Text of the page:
So it is farewell, London 2012. You leave behind a bucketful of emotions, memories, and images.
The fears over security, the outrage over ticket allocations and early empty seats, the worry about the weather spoiling the party – all are insignificant now in the wake of The London Games we have all just experienced.
I have loved becoming the world’s leading Armchair Expert in all of the minority sports I’ve been watching. I have learned the scoring systems to Archery, Handball, Beach Volleyball, Diving, Taekwondo, and Amateur Boxing over the past two weeks, all of which I ought to write down somewhere so that I remember them in four years time when I am glued to my tv set into the early hours, watching the competitiors in Rio in 2016.
So what have been the highlights for me?
Well, let me start by saying that – great acheivements that they were – the highlights for me are NOT Mo Farah’s two golds, nor Jessica Ennis winning the Heptathlon, nor any of the other ‘expected’ golds. For me, it was the unexpected successes, and the story behind the competiton that generated the emotional attachment.
Things like judoka Gemma Gibbons, whose reaction to winning her semi-final and a guaranteed medal was a heartfelt and emotional glance heavenwards, accompanied by a mouthed “I love you, mum” to her late mother.
Things like rower Kath Grainger, who followed silver in Sydney 2000, Athens 2004, and Beijing 2008, with a superb and long-deserved gold at the rowing lake at Eton Dorney.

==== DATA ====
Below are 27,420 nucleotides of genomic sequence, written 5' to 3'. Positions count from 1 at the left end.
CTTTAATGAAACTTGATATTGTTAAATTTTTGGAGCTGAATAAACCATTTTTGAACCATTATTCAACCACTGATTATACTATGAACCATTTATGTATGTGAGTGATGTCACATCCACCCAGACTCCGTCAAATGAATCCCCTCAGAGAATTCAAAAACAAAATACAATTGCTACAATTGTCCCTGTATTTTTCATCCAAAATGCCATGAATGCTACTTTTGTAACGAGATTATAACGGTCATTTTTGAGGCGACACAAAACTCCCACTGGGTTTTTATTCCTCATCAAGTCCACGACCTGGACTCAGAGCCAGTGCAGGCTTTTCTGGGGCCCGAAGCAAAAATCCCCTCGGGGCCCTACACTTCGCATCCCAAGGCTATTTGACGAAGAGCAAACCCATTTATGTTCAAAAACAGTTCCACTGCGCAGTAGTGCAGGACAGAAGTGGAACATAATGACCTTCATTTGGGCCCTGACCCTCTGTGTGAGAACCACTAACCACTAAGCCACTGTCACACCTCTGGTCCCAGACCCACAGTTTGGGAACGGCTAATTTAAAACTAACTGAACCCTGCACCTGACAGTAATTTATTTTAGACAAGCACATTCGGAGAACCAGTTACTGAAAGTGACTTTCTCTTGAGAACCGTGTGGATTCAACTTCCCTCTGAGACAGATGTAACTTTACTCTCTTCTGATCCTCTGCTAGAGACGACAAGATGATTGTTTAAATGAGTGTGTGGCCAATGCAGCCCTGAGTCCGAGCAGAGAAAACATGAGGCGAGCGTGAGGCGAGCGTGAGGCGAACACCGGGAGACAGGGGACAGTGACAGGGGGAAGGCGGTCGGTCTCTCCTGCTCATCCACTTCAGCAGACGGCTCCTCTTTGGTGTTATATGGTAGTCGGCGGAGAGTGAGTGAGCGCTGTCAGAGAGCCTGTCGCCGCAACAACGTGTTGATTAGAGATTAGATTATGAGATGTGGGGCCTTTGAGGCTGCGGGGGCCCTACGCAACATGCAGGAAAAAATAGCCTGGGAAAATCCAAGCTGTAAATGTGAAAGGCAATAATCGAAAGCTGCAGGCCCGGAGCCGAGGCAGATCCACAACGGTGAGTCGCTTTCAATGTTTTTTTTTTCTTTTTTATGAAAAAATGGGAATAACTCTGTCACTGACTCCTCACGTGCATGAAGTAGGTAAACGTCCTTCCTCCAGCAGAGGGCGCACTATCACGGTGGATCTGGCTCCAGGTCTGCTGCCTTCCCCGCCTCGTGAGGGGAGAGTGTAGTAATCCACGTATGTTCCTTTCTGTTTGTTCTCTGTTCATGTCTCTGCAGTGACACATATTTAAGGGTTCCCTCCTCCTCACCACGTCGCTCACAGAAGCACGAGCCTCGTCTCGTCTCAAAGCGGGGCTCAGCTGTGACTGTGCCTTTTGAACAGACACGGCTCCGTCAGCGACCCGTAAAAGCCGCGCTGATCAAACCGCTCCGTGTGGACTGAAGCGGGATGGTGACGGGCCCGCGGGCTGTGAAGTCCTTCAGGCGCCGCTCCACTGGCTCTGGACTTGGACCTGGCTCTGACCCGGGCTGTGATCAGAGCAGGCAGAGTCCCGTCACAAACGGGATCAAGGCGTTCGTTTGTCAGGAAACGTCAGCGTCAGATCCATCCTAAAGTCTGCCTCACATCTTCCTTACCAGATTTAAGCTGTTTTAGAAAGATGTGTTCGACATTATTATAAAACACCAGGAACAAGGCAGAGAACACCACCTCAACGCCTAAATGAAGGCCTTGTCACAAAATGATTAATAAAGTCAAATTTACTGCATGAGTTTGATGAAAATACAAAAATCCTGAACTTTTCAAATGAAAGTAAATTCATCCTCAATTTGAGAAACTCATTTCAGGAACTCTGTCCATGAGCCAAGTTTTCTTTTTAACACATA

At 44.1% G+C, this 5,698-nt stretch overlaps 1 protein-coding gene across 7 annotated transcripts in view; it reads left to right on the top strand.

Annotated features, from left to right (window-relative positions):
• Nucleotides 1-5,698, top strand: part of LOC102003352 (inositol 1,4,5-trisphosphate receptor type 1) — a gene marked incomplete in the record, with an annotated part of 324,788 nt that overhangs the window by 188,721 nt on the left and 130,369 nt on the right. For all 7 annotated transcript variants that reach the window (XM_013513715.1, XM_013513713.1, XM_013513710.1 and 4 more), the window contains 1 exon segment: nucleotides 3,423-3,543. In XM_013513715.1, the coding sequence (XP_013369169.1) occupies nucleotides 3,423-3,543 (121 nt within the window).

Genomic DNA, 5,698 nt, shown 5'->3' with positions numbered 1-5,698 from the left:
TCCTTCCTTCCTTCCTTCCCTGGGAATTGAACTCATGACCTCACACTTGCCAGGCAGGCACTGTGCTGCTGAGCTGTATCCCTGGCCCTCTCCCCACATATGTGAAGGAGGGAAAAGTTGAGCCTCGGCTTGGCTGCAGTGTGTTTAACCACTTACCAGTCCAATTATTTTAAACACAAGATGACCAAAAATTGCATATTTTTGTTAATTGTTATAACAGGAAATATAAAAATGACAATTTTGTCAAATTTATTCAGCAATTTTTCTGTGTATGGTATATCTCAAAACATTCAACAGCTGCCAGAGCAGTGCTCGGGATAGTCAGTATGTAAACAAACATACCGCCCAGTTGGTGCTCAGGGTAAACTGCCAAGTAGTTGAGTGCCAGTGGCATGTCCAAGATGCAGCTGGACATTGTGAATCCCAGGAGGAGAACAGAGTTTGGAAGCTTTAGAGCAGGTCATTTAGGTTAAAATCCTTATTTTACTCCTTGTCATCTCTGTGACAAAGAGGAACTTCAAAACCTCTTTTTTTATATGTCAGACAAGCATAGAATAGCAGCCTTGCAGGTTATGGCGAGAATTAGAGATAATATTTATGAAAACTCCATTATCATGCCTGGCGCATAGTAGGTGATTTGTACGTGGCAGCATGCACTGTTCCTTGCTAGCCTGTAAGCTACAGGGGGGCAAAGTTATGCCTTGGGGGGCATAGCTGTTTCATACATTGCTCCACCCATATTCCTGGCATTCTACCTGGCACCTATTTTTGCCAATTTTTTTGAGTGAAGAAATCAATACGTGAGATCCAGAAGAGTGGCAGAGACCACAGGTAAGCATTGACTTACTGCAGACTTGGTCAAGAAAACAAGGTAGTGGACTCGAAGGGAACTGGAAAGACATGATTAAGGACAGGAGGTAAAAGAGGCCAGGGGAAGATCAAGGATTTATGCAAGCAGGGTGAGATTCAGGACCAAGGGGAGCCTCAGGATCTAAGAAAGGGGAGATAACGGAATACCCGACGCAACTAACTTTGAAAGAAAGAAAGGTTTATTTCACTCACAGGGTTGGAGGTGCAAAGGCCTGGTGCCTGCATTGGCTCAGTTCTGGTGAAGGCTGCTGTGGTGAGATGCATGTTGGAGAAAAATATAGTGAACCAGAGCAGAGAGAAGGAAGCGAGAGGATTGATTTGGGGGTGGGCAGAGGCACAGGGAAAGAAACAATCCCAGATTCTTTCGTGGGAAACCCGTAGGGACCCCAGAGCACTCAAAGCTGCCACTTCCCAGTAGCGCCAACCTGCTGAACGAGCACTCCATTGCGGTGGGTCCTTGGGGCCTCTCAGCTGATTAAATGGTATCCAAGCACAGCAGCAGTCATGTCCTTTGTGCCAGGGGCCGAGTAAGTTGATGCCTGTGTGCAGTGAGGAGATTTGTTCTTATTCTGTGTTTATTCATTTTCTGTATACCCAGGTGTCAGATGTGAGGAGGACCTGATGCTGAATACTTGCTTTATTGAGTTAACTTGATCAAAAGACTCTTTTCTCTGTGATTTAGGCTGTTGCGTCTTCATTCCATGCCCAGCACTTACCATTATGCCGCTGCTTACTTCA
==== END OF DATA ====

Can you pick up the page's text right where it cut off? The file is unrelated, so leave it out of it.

Things like the bronze secured by diver Tom Daley, whose journey to the Olympics this year was full of personal tragedy but ended in joyous success.
The closest finishes were seen in the velodrome, where again we saw personal stories entwined with success. And even though the successes were more easily anticipated, seeing Victoria Pendleton go through the agonies of disqualification in one race, come storming back with gold in the keirin, and just get pipped in the Individual Sprint in her last race, highlighted what the Olympics means to people competing. Even Sir Chris Hoy was reduced to tears on the podium, when collecting his historic sixth Olympic Gold.
One thing I do have to say is that the BBC did a superb job covering the Games – adding the 24 extra channels for the duration of tha Games was brilliant, as it allowed you to watch every session of every sport, and really put the viewer in charge. Well done Auntie, I consider that bit of my license fee well spent.
And so we finish with 65 medals, 29 of them gold. We finish with a feel-good factor in the country that will hopefully take a while to dissipate. We finish our London oddessy and look forward now to Rio 2016.
Above all, we finish with a nation desperately trying to remember what they used to do on a Monday evening. Personally, I watched an 80s DVD. What did you do?